Such integration is an expensive, lengthy and potentially disruptive project for any retailer. As a result, there are just a few providers integrated with a handful of retailers, and there is no universal network that allows digitally distributed manufacturer coupons to be redeemed by a consumer at any store of their choosing – the consumer must go to the store whose loyalty program they used to clip the coupon in the first place.

And given the size and footprint of certain large retailers, like Kroger or Safeway/Albertsons, the vast majority of digital coupon redemptions end up at these top chains. This de facto turns what brand managers intended to be a nationally distributed, multi-retailer campaign into a retailer-specific promotion and an extension of the already significant ‘trade dollars’ they invest with these major retailers.

Tactile Engagement
A former client at a large CPG company once remarked that the paper coupon provides the shopper an unavoidable reminder of its value. It’s tangible and must be used and read during the shopping trip. A physical incentive has the ability to influence shopping behavior far more effectively than a paperless digital offer that was clipped some time ago in a shopping app, and likely forgotten thereafter.

According to the 2K19 Valassis Coupon Intelligence Report, more consumers prefer to receive and actually use physical coupons than paperless coupons. In addition, consumers make the vast majority (76% in grocery and 82% at mass merchants) of their brand choices in the store, as evidenced in the widely used POPAI Shopper Engagement Study. In other words, brand loyalty doesn’t really exist, and brands need to constantly retain and grow share during every household purchase cycle.

Electronic coupons distributed over digital media channels suffer from the same viewability, brand safety and potential ‘click farm’ fraud challenges faced by all digital advertisements. And even after clipping a digital coupon, how many consumers use their store app during the shopping trip to consult their digital coupon wallet? When shopping, especially for groceries, most consumers are in ‘utility mode’.

The POPAI study shows that the average grocery trip is between 26-34 minutes. While in the store, consumers are not likely to be scrolling through a list of 75-100 coupons clipped to their app. Digital coupons likely have little influence on the in-store decisions consumers make, especially since to redeem them requires no consumer action at the time of purchase.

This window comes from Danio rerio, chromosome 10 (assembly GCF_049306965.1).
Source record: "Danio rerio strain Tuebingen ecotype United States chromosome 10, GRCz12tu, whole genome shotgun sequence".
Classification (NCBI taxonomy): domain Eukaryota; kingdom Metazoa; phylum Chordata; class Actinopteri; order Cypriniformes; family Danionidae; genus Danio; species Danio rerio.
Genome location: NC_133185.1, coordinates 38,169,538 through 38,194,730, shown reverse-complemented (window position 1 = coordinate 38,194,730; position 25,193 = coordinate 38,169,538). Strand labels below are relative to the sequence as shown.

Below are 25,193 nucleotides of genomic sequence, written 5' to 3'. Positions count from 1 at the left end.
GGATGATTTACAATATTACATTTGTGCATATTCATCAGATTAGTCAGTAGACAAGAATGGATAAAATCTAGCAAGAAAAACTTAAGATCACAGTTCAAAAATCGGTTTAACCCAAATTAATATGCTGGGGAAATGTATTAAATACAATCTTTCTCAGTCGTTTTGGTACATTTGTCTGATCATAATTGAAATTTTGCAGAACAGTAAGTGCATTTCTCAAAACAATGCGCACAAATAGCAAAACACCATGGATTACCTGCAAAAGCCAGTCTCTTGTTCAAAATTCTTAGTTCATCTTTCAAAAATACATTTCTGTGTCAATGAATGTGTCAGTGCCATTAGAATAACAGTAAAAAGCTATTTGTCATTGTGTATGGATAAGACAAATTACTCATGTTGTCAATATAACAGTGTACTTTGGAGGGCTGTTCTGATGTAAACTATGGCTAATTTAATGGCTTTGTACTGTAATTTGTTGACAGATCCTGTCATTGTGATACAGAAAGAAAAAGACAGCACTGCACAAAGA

Such passive coupon redemption is not what brand managers like to spend their money on, since it simply over-rewards a customer who was already intending to buy that product. Now, concerns over handling paper coupons caused by the COVID-19 pandemic may sway more consumers (and retailers) to favor electronic coupons, but it remains to be seen whether these fears and behaviors will persist in the long term.

Trade Leverage
Coupons have routinely been used by brands, in particular their sales organizations, to incent retailers to buy more cases, advertise their product, and build off-shelf displays in aisle or on endcaps (large end-of-aisle displays). When an FSI is distributed over a single weekend, the marketplace is flooded with 30-50 million coupons and it is often timed in conjunction with a ‘trade deal’ (a product cost reduction offered by the brand to the retailer).

This combination produces a push-pull effect that works well for all parties. The trade deal pushes the product into the retailer’s warehouses and stores, and the coupon (as well as the in-store display the retailer created to coincide with the coupon drop) causes a pull by encouraging impulse purchases, forward buying and new product trials. As FSIs are universally redeemable, this trade leverage impact occurs at the majority of retailers carrying the product, thus generating a multiplier effect for sales volumes.

Digital coupons don’t perform quite the same way. First, unlike the FSI, they are not ‘dropped’ at a particular date, so they do not create the same short-term surge in buying activity (both by consumers and retailers) – instead, the clips and redemptions trickle in over a longer period throughout the life of the promotion.

Second, they are concentrated at large individual chains and don’t have the same multiplier effect across the long tail of retailers. Even a large digital campaign of 3 million coupons redeeming at a higher-than-average rate of 10% might have trade leverage at Kroger and Safeway, where most redemptions would occur, but at the majority of retailers it will have little to no impact on volume.

In the end, the question is not whether digital coupons are better than paper FSIs or the other way around. The question is: how can the proven and tangible benefits paper coupons have long offered consumers, brand managers and retailers be best replicated in digital form. How to combine the tactile realness, the distribution scale and universal acceptance of the paper FSI coupon with the smart targeting, campaign flexibility, and data-rich insights provided by its digital descendants?

One answer is likely to think of the two as complements, rather than as mutually exclusive alternatives. Integrated “digilog” campaigns have proven to drive better performance for brand managers and enhanced customer experiences.

Another likely answer is that the consumer marketing industry, led by the CPGs whose marketing budgets pay for the whole thing, should continue to encourage – and even demand – greater innovation, competition, collaboration and connectivity between marketing service providers, retailers and IT systems integrators. The goal would be to leverage new technologies (like Blockchain, AI, AR, and IoT) so that universal, retailer-agnostic networks and business models can emerge, recreating the benefits of the FSI and the paper coupon clearing model, and combining those with the intelligence and flexibility of digital coupons.